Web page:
Duke Regional Hospital Rounds out Behavioral Health Team with Pharmacist

By Susan Gallagher

On a typical day at Duke Regional Hospital, you might find pharmacist Amber Kapuganti, PharmD, BCPP, rounding with the behavioral health inpatient team, consulting with psychiatric emergency department providers, answering trainees’ medication questions, leading games to teach patients about medication safety and usage, and advocating for new medications to be added to the hospital’s formulary.

“In my third year of pharmacy school [at Campbell University], I just fell in love with the psychiatry module, and I knew I wanted to pursue this field,” Kapuganti reflected. After a two-year psychiatric pharmacy residency at UNC-Chapel Hill and seven years working at the Chillicothe Veterans Affairs Medical Center in Chillicothe, Ohio, Kapuganti joined the team at Duke Regional Hospital in July 2021 as Duke Regional’s first dedicated behavioral health pharmacist.

According to Kapuganti, while other specialties, such as internal medicine, often have a specialized pharmacist embedded on the inpatient team, behavioral health pharmacists on hospital floors aren’t yet as commonplace. 

“Having a psychiatric pharmacist on our team is a huge help for the psychiatry group, because prescribing can get quite complicated, especially when we have patients who aren’t able to provide their medication history themselves.”
Jason Tatreau, MD

“Having a psychiatric pharmacist on our team is a huge help for the psychiatry group, because prescribing can get quite complicated, especially when we have patients who aren’t able to provide their medication history themselves,” said Jason Tatreau, MD, an assistant professor of psychiatry and behavioral sciences who works closely with Kapuganti. He notes that Kapuganti has also “done a tremendous job getting multiple medications approved and available to patients.”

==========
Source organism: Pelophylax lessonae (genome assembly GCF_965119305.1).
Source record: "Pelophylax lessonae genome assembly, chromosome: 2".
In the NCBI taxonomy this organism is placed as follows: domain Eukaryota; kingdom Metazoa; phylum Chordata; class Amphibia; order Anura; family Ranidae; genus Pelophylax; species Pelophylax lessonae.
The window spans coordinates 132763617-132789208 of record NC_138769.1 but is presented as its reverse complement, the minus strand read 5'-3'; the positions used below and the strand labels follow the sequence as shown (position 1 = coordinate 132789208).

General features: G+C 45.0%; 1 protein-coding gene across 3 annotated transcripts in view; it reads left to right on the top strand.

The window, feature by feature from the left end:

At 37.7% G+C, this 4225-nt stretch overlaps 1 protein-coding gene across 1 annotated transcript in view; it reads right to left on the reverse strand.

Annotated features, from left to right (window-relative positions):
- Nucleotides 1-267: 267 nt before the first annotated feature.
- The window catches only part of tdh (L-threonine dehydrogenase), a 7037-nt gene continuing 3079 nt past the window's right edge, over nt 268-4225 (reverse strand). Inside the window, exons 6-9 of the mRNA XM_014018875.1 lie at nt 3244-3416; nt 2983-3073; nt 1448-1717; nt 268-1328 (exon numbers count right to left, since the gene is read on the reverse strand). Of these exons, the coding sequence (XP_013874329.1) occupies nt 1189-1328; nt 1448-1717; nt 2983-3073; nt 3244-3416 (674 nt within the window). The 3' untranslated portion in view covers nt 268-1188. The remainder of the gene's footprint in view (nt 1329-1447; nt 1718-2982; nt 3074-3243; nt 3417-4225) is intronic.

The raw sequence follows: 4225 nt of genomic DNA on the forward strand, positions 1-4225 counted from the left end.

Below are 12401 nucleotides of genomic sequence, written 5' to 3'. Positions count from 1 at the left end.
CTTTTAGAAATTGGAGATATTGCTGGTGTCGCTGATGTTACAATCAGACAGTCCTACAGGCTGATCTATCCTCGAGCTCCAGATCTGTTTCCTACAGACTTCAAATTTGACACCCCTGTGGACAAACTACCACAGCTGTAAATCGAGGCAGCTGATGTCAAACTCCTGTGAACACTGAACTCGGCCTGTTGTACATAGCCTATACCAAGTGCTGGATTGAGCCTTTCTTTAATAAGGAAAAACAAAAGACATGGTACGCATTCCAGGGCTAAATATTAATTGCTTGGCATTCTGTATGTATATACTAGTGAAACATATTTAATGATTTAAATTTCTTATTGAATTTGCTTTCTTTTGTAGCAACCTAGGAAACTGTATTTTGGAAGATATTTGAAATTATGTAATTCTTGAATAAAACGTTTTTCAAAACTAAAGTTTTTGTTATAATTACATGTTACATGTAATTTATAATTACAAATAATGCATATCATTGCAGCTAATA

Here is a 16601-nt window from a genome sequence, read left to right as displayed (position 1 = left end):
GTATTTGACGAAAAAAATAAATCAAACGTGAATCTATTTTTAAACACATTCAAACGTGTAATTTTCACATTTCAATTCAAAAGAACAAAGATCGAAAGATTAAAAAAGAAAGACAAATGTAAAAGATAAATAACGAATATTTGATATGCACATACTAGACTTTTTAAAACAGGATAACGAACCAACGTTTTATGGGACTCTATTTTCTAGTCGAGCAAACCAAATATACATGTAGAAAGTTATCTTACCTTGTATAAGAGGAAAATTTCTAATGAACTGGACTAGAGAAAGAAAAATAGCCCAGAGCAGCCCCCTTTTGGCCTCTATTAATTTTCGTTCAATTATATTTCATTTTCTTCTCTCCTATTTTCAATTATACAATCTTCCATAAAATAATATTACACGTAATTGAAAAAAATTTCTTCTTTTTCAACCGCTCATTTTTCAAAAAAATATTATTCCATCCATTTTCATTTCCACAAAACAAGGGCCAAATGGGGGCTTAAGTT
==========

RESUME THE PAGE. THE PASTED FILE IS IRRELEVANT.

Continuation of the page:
A More Humane Treatment for Opioid Use Disorder

One of the new pharmaceuticals Kapuganti has helped the team add to their repertoire of treatments is micro doses of buprenorphine, a medication used to help patients manage acute and chronic pain; it’s also a first line treatment for opioid use disorder (OUD). 

Historically, when patients have been treated for OUD, they’ve had to stop taking their opioid medication—which thrusts them into a miserable withdrawal period—before being administered buprenorphine. New clinical protocols for buprenorphine allow providers to safely introduce the drug gradually in tiny doses while the patient continues to take their opioid medication, and then stop the opioid once an optimal therapeutic dosage of buprenorphine is reached.

According to Tatreau, a number of the patients on the inpatient unit struggle with pain issues and sometimes, relatedly, opioid use disorder. “We may be treating their underlying depressive disorder or trauma disorder or suicidality,” he explained, “but their chronic pain is a major contributor to their distress and their functional impairment, and one of the things that makes it hard to get through life.”

Providing treatment that enables patients to avoid withdrawal isn’t only a more humane approach. Withdrawal symptoms can mimic other illnesses such as COVID or sepsis, and can lead to excessive testing and patients being transferred unnecessarily off of the inpatient unit. In addition, patients who are more comfortable as they transition off their opioid medication are less agitated and less likely to leave the unit against medical advice.